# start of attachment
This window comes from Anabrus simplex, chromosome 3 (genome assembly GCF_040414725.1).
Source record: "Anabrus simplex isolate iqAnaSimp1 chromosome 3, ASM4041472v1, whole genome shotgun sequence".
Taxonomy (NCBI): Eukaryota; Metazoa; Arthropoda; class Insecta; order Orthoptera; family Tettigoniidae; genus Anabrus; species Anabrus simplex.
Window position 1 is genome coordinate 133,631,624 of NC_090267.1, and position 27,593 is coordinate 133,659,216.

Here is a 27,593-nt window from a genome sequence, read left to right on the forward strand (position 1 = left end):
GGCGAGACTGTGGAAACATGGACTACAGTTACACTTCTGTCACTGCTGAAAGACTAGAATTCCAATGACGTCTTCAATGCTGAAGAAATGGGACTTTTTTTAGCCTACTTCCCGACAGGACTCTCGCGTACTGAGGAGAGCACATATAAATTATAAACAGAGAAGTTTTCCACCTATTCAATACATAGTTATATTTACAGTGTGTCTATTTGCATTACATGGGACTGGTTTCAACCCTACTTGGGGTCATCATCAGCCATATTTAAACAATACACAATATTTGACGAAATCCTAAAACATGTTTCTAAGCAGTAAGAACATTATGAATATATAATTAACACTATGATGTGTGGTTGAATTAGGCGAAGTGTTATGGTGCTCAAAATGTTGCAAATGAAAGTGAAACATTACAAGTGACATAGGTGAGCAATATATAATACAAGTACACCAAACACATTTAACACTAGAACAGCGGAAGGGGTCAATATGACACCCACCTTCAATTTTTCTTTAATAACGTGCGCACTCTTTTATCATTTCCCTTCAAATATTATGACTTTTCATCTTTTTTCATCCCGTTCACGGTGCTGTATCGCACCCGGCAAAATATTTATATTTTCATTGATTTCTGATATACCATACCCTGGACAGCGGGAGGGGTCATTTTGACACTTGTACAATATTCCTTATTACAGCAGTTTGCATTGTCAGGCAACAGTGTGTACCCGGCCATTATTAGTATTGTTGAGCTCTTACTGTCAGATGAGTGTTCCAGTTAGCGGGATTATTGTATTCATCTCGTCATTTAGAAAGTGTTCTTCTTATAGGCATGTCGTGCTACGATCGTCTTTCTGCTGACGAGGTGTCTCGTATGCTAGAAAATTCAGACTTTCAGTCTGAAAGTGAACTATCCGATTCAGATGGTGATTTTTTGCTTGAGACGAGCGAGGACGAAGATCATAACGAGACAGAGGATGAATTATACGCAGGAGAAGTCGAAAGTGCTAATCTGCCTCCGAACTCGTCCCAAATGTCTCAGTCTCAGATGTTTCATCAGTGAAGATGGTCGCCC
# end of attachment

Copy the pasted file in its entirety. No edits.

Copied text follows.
This window comes from Anabrus simplex, chromosome 3 (genome assembly GCF_040414725.1).
Source record: "Anabrus simplex isolate iqAnaSimp1 chromosome 3, ASM4041472v1, whole genome shotgun sequence".
Taxonomy (NCBI): Eukaryota; Metazoa; Arthropoda; class Insecta; order Orthoptera; family Tettigoniidae; genus Anabrus; species Anabrus simplex.
Window position 1 is genome coordinate 133,631,624 of NC_090267.1, and position 27,593 is coordinate 133,659,216.

Here is a 27,593-nt window from a genome sequence, read left to right on the forward strand (position 1 = left end):
GGCGAGACTGTGGAAACATGGACTACAGTTACACTTCTGTCACTGCTGAAAGACTAGAATTCCAATGACGTCTTCAATGCTGAAGAAATGGGACTTTTTTTAGCCTACTTCCCGACAGGACTCTCGCGTACTGAGGAGAGCACATATAAATTATAAACAGAGAAGTTTTCCACCTATTCAATACATAGTTATATTTACAGTGTGTCTATTTGCATTACATGGGACTGGTTTCAACCCTACTTGGGGTCATCATCAGCCATATTTAAACAATACACAATATTTGACGAAATCCTAAAACATGTTTCTAAGCAGTAAGAACATTATGAATATATAATTAACACTATGATGTGTGGTTGAATTAGGCGAAGTGTTATGGTGCTCAAAATGTTGCAAATGAAAGTGAAACATTACAAGTGACATAGGTGAGCAATATATAATACAAGTACACCAAACACATTTAACACTAGAACAGCGGAAGGGGTCAATATGACACCCACCTTCAATTTTTCTTTAATAACGTGCGCACTCTTTTATCATTTCCCTTCAAATATTATGACTTTTCATCTTTTTTCATCCCGTTCACGGTGCTGTATCGCACCCGGCAAAATATTTATATTTTCATTGATTTCTGATATACCATACCCTGGACAGCGGGAGGGGTCATTTTGACACTTGTACAATATTCCTTATTACAGCAGTTTGCATTGTCAGGCAACAGTGTGTACCCGGCCATTATTAGTATTGTTGAGCTCTTACTGTCAGATGAGTGTTCCAGTTAGCGGGATTATTGTATTCATCTCGTCATTTAGAAAGTGTTCTTCTTATAGGCATGTCGTGCTACGATCGTCTTTCTGCTGACGAGGTGTCTCGTATGCTAGAAAATTCAGACTTTCAGTCTGAAAGTGAACTATCCGATTCAGATGGTGATTTTTTGCTTGAGACGAGCGAGGACGAAGATCATAACGAGACAGAGGATGAATTATACGCAGGAGAAGTCGAAAGTGCTAATCTGCCTCCGAACTCGTCCCAAATGTCTCAGTCTCAGATGTTTCATCAGTGAAGATGGTCGCCC